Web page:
It's the last question that's most intriguing. Marlene guesses early on that the gambit with the husband may be a way for Catherine to get around to expressing her own desire to be with a woman. Marlene helpfully spells out that, as a prostitute, she's game for anything and subterfuge is not necessary. But Catherine continues to insist on the same arrangement. There will eventually be a firm resolution to the uneasy arrangement between Marlene and Catherine, and everyone's motives will be uncovered, but the film wisely doesn't set up marital infidelity as a problem that can be solved. That's why Gerard Depardieu is a perfect choice to be play Bernard -- it's impossible to conceive of him as being morally uncomfortable with himself. His essential Depardieu-ness allows him to carry off the part of a serially unfaithful husband without making the character appear slimy or uncaring to the audience. His eyes tell us that he has no interest in playing power games or in arbitrarily hurting anyone's feelings, only in doing what he needs to do to get by. When Catherine first confronts him, his response is one of embarrassment, not guilt. As he explains to her, "I know it hurts you, but it's just so unimportant to me. It's so banal."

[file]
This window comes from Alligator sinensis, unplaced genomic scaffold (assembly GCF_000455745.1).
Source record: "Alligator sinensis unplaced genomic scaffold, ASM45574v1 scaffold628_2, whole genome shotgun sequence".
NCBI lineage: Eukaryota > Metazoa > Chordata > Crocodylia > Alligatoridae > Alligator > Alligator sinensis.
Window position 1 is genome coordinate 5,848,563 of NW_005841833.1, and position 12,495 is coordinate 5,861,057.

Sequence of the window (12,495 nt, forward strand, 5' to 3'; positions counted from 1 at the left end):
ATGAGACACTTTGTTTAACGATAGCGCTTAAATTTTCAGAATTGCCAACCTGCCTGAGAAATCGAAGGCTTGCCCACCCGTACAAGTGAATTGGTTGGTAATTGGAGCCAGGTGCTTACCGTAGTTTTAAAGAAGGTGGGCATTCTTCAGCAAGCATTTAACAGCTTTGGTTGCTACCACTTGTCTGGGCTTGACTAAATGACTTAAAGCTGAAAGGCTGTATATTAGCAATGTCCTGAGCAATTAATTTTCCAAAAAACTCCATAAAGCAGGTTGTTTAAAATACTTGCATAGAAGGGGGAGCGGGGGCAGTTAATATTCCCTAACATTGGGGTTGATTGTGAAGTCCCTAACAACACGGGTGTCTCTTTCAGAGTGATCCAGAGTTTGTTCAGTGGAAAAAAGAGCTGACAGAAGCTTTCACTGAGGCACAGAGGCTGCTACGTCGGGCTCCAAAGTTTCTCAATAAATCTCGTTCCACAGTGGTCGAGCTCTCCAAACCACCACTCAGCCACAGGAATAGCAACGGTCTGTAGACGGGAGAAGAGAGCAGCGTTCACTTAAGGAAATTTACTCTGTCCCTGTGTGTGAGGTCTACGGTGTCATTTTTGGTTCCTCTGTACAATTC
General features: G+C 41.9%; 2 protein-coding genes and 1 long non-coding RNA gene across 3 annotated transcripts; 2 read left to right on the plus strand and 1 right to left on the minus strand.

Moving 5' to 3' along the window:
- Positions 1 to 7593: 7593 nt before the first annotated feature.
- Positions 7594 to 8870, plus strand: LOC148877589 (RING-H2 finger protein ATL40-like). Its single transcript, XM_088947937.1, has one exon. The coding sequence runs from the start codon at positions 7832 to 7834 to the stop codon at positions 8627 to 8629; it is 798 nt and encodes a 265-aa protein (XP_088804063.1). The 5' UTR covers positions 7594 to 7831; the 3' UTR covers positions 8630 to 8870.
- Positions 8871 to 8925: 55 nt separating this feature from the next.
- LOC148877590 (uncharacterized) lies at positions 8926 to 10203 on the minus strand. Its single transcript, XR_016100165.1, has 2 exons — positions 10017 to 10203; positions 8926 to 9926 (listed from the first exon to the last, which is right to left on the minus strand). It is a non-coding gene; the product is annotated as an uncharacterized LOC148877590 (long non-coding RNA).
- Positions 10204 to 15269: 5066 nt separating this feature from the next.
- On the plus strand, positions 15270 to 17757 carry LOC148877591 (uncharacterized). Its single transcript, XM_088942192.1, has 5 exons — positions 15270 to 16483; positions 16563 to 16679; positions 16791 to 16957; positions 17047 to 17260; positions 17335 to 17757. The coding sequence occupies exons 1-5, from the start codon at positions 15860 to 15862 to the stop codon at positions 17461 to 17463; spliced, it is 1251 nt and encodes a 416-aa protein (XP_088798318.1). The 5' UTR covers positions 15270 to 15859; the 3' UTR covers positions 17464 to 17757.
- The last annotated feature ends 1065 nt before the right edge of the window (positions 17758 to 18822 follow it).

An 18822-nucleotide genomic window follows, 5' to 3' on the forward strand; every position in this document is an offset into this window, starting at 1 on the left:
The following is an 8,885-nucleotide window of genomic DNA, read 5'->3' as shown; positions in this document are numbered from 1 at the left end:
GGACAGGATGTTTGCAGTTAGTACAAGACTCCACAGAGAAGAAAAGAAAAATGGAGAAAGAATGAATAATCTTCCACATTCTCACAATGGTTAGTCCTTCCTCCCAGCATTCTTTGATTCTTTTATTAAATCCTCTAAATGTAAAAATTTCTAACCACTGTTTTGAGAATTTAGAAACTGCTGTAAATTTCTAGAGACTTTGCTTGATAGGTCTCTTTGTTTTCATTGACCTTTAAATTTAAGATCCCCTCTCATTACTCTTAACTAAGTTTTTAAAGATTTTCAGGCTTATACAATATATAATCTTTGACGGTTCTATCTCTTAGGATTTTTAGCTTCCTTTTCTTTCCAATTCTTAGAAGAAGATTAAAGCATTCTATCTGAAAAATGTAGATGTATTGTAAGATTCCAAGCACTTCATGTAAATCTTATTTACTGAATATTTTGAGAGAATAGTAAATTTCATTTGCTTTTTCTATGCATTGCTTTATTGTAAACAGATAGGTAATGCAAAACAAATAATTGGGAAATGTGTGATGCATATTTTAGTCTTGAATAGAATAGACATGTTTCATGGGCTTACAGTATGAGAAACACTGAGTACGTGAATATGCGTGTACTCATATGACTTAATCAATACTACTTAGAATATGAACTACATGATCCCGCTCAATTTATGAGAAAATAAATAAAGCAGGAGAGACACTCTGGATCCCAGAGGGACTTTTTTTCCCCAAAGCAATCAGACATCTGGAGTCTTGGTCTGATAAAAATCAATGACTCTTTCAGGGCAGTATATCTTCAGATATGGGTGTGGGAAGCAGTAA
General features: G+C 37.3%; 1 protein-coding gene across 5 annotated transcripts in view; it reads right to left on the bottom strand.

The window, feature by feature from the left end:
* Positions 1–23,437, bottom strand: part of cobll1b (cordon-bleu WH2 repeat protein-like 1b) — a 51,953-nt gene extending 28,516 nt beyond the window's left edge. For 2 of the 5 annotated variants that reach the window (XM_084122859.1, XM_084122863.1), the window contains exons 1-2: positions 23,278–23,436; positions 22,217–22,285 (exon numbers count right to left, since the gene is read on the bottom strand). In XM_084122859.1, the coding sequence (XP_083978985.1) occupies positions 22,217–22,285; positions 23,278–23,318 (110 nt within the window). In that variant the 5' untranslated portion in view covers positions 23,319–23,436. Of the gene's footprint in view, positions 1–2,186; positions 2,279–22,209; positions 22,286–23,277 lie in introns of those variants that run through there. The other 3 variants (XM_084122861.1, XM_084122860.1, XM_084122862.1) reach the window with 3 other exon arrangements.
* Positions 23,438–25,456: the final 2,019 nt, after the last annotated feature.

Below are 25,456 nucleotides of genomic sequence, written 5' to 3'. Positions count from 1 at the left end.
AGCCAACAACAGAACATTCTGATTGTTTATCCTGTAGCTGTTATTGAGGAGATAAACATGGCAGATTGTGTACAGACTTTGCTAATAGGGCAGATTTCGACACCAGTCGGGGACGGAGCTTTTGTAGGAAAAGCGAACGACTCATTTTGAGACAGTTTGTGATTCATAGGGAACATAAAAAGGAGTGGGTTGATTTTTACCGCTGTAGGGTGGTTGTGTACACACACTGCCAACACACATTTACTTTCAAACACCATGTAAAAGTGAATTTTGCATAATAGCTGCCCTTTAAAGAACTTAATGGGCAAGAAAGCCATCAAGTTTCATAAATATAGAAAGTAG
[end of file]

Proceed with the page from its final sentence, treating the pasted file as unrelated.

The director's decision to limit the scope of the film to the three principals -- there are no subplots and hardly any other speaking roles -- is a correct one. Nathalie. . . is a guessing game. The more we try to guess the motivations of each character, the less information the film gives us. Frequent fade outs at crucial moments are a central device used here. The director's refusal to show any bit of the copious amounts of sex talked about in the film is also noticeable. Even the clandestine discussions of sex are shot in uncomfortable places, such as a doctor's office and within earshot of someone's mother. In a subtle way, she seems to be implying that simply allowing a zone of sexual privacy even for your significant other would be the more healthy way to go than the cloak and dagger route. How French.